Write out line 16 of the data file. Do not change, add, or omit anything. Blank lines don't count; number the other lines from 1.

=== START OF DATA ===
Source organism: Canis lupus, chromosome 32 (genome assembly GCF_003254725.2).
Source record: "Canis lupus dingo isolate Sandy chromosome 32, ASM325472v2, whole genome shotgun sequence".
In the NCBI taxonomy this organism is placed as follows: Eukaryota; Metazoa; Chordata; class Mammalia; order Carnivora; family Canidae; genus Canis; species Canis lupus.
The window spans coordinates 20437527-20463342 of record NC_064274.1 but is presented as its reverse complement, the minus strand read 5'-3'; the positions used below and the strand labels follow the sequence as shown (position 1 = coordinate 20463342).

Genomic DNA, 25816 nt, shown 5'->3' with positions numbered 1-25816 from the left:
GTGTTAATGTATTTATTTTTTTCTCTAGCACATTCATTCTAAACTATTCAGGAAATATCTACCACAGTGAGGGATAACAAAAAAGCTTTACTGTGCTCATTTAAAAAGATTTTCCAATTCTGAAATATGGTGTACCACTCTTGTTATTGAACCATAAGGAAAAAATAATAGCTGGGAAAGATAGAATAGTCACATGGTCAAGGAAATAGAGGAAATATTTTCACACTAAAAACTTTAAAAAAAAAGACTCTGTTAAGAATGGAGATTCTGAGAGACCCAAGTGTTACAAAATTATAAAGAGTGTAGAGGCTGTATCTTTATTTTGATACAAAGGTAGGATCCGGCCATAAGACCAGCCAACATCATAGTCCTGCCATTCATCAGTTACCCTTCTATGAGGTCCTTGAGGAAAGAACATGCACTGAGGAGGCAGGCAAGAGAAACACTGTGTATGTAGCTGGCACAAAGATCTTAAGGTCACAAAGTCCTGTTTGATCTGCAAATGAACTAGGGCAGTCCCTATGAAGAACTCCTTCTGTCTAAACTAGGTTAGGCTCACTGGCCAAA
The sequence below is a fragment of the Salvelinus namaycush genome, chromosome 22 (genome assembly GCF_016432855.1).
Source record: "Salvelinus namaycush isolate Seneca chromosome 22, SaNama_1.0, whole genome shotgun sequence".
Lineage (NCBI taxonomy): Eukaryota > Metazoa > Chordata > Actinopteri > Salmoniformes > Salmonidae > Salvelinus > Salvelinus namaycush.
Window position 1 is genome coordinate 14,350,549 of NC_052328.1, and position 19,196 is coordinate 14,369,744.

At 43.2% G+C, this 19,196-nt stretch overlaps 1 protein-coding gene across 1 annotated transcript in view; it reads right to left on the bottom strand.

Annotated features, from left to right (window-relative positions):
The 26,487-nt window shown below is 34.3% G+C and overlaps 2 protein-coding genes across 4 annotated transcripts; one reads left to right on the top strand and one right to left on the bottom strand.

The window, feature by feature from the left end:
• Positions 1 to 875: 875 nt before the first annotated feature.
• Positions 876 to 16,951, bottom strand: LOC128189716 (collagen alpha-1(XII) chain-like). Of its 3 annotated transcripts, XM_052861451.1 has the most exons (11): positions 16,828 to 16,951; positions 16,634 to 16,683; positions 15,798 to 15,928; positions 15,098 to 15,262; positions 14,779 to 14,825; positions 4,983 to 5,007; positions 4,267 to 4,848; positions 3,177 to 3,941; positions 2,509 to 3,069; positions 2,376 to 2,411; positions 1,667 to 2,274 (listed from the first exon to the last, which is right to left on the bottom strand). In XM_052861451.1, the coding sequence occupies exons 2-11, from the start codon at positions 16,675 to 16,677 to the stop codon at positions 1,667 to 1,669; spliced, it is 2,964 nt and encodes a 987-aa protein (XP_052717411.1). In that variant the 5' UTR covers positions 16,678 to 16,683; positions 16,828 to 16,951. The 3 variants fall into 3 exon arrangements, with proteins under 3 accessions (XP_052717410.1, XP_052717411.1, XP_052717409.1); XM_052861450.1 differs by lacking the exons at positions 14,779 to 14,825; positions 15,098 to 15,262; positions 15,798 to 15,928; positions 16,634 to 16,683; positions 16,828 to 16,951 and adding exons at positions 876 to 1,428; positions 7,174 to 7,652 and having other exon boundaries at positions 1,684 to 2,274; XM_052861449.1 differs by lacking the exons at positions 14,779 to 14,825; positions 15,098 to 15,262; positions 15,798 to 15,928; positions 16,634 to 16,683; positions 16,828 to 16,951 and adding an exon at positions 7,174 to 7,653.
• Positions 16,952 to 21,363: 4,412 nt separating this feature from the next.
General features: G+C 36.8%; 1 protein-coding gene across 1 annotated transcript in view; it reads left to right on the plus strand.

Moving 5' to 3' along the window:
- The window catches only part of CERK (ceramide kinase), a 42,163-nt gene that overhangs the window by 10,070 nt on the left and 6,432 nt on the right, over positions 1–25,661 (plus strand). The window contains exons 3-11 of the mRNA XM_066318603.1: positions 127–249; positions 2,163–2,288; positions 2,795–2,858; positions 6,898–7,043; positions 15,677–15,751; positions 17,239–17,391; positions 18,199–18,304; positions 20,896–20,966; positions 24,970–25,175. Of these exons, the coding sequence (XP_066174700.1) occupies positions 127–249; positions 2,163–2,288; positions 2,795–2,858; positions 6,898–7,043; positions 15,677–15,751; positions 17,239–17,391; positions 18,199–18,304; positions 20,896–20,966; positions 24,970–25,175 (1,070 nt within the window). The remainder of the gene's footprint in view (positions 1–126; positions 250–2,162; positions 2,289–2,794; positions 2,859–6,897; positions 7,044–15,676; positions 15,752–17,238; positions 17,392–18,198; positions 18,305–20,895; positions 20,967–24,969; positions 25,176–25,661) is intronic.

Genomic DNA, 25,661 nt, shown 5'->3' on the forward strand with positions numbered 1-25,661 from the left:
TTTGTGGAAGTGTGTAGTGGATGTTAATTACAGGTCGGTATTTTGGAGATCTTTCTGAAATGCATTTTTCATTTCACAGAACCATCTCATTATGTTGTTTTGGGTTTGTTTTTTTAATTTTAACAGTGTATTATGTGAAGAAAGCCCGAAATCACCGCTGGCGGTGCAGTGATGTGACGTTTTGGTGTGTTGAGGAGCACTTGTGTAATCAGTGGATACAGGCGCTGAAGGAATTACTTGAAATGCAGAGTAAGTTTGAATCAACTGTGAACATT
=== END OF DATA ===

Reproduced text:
• Positions 876 to 16,951, bottom strand: LOC128189716 (collagen alpha-1(XII) chain-like). Of its 3 annotated transcripts, XM_052861451.1 has the most exons (11): positions 16,828 to 16,951; positions 16,634 to 16,683; positions 15,798 to 15,928; positions 15,098 to 15,262; positions 14,779 to 14,825; positions 4,983 to 5,007; positions 4,267 to 4,848; positions 3,177 to 3,941; positions 2,509 to 3,069; positions 2,376 to 2,411; positions 1,667 to 2,274 (listed from the first exon to the last, which is right to left on the bottom strand). In XM_052861451.1, the coding sequence occupies exons 2-11, from the start codon at positions 16,675 to 16,677 to the stop codon at positions 1,667 to 1,669; spliced, it is 2,964 nt and encodes a 987-aa protein (XP_052717411.1). In that variant the 5' UTR covers positions 16,678 to 16,683; positions 16,828 to 16,951. The 3 variants fall into 3 exon arrangements, with proteins under 3 accessions (XP_052717410.1, XP_052717411.1, XP_052717409.1); XM_052861450.1 differs by lacking the exons at positions 14,779 to 14,825; positions 15,098 to 15,262; positions 15,798 to 15,928; positions 16,634 to 16,683; positions 16,828 to 16,951 and adding exons at positions 876 to 1,428; positions 7,174 to 7,652 and having other exon boundaries at positions 1,684 to 2,274; XM_052861449.1 differs by lacking the exons at positions 14,779 to 14,825; positions 15,098 to 15,262; positions 15,798 to 15,928; positions 16,634 to 16,683; positions 16,828 to 16,951 and adding an exon at positions 7,174 to 7,653.